|How Long Should You Keep Books & Records?|
There is no simple answer to this question because different types of record are covered by different types of legislation, as shown by the following summary:
Value added tax
By law, VAT records have to be kept for six years unless HM Revenue & Customs allows a shorter period. Any request you make to keep records for a shorter period must be accompanied by a full explanation of why it is considered impractical to keep the records.
HM Revenue & Customs recommends that pay records be kept for at least three years after the income tax year to which they relate.
For periods before the start of self-assessment HM Revenue & Customs can issue an assessment at any time up to six years after the end of the chargeable period to which the assessment relates. There is no limit in cases of fraud or wilful default. All business records must be retained for a period of (broadly) six years.
Under corporation tax return, accounting records must be preserved for six years from the end of the accounting period.
With regard to the statutory books, there are no specific requirements, but the Companies Act states that an entry relating to a former member of the company may be removed from the Register of Members 10 years from the day he or she ceased to be a member.
Also, the Register of Directors and Secretary must include details of past directorships held within the preceding five years.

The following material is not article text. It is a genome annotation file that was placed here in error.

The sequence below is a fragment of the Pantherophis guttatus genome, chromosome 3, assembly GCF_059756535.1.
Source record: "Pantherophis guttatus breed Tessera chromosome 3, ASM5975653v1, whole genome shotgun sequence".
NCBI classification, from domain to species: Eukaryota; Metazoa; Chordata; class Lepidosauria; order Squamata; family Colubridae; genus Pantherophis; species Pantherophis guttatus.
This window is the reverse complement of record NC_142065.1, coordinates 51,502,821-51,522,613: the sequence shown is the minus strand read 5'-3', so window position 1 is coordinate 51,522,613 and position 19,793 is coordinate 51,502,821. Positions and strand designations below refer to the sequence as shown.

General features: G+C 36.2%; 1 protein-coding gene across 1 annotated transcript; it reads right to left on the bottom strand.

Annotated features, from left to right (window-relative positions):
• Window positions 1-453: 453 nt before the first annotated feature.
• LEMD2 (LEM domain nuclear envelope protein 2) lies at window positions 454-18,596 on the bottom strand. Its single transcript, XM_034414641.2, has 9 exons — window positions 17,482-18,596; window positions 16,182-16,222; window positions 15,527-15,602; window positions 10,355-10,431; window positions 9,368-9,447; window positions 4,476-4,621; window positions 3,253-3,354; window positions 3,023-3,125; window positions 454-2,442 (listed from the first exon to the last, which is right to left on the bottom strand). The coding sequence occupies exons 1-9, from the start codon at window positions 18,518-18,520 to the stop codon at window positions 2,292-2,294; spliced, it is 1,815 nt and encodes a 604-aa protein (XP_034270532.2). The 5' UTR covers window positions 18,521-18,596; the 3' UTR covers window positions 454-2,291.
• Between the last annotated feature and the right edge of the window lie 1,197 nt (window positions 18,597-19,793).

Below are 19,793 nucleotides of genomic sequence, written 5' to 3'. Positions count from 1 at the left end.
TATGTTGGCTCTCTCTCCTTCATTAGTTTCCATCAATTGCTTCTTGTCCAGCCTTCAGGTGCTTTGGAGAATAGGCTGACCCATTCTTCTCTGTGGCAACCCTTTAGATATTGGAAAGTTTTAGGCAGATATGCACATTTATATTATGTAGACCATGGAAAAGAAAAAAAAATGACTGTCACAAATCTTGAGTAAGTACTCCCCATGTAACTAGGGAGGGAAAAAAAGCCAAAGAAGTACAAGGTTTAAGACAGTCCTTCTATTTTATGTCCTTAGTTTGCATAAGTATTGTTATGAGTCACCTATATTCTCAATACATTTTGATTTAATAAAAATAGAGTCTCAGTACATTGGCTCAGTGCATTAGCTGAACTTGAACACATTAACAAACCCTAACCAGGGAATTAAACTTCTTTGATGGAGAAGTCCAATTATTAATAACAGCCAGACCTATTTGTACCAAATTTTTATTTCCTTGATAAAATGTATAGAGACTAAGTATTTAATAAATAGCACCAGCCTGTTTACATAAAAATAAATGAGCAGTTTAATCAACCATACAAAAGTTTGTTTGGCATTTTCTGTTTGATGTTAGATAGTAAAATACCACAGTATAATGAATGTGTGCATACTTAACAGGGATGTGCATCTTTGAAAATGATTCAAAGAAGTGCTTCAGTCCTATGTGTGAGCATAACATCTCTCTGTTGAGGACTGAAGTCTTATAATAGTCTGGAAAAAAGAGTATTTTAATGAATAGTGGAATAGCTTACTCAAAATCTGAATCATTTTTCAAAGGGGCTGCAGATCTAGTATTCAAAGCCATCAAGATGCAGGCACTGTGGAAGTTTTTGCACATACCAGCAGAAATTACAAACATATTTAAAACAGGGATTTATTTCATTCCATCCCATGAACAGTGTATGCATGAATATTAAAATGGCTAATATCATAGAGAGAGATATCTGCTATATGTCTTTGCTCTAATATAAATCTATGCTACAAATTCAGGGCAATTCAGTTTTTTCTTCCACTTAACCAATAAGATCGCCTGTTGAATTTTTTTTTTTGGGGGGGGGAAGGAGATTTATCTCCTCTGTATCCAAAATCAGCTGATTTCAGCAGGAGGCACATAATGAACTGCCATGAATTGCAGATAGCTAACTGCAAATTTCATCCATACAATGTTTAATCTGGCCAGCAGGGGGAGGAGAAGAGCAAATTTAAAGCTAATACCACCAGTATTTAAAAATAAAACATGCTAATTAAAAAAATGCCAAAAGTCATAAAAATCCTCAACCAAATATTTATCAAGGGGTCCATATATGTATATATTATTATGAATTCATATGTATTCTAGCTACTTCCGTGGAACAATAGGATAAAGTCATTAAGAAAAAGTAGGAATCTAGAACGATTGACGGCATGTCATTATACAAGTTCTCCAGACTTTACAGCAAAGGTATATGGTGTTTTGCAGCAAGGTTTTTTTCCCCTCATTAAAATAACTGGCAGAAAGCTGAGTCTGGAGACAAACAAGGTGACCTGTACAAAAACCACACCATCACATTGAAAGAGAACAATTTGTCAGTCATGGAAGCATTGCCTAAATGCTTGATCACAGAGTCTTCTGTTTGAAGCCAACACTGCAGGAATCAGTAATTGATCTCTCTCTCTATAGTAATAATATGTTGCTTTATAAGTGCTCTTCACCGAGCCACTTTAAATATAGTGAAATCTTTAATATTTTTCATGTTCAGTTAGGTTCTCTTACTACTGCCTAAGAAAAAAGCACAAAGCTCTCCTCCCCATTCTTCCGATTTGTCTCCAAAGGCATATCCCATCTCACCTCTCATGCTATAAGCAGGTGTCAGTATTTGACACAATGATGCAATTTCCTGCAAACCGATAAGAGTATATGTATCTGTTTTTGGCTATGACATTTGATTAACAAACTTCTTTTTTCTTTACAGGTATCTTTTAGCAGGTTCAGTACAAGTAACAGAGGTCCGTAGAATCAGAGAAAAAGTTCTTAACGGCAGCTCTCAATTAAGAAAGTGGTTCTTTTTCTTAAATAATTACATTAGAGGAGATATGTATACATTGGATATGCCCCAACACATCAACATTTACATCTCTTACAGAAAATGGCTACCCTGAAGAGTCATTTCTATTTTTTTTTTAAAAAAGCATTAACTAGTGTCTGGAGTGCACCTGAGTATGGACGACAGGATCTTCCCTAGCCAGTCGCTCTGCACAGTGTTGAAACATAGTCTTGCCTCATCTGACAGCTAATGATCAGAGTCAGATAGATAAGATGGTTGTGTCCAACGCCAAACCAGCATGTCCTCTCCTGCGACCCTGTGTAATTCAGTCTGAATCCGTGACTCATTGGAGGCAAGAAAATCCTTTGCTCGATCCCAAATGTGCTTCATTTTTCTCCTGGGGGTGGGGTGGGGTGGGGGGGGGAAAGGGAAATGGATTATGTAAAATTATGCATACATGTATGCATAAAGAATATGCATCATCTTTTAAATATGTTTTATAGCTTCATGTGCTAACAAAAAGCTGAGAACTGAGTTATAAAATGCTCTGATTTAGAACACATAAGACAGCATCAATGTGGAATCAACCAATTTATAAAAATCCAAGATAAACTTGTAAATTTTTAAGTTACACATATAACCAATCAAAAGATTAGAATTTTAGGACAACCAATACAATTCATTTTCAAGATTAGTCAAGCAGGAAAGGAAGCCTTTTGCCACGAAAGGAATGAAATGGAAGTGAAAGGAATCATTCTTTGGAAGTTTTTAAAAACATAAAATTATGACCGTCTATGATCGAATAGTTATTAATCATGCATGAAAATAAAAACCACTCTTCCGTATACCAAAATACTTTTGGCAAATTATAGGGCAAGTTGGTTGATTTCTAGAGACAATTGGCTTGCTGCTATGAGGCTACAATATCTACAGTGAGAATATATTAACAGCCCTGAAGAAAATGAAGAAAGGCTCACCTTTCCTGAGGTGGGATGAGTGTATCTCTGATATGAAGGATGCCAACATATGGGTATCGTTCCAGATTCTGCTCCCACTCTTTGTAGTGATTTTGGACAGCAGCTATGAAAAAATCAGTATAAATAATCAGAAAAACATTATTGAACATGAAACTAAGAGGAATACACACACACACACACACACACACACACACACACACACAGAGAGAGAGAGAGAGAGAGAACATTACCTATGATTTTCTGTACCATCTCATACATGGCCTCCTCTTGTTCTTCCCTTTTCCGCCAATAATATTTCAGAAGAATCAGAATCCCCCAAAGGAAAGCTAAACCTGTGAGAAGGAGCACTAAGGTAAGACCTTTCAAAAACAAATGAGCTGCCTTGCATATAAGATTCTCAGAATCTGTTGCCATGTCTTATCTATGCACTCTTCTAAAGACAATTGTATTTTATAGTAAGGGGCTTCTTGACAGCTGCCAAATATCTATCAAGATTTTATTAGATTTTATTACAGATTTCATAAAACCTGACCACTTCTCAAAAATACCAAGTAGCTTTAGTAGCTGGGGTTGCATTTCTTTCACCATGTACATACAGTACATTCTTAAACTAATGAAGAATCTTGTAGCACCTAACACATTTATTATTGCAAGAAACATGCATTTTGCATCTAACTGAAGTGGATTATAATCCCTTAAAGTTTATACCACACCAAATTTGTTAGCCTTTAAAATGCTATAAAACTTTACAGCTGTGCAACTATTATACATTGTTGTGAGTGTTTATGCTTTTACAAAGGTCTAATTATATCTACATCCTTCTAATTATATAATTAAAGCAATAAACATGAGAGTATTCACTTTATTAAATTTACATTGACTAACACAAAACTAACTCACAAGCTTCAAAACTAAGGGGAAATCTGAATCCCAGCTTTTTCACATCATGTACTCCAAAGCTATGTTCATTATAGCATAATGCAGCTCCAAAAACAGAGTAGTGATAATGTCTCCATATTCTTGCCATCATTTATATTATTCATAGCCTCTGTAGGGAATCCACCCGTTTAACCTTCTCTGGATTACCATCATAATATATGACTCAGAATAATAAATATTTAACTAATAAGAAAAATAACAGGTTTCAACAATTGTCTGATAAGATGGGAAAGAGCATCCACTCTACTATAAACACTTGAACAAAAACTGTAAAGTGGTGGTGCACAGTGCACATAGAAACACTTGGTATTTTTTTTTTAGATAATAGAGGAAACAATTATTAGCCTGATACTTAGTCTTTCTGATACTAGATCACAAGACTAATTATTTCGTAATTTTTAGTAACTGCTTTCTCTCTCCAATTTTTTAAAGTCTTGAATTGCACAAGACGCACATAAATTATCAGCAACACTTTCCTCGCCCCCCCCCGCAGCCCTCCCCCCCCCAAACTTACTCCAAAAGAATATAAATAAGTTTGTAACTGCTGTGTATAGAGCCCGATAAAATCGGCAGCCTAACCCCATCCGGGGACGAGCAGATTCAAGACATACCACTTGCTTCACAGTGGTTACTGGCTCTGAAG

Documents relating to Government grants must generally be kept for four years from receipt of the grant. Where grant aid is still being received, no documents should be destroyed without consulting the relevant Government department.
Employers’ Liability policy certificates
The former requirement to keep Employers’ Liability policy certificates for 40 years has been replaced by guidance. Businesses are reminded that their potential liability for illness and injury at work does not end when the policy expires. Records should be retained to ensure that any future claim can be met.
Limitation Act 1980 - general periods
The 1980 Act allows an action to be brought on a contract for up to six years from the event (e.g. breach) that gave rise to the claim.
Where a contract is under seal (or deed), the time limit is twelve years.
These periods govern how long invoices and other documents should be retained as evidence in case of a claim by, or against, another party.
Taking into account the various requirements outlined above, we recommend that you keep all records for at least six years after the end of the accounting period or tax year.
This article is based on current legislation and practice and is for guidance only. Specific professional advice should be taken before acting on matters mentioned here.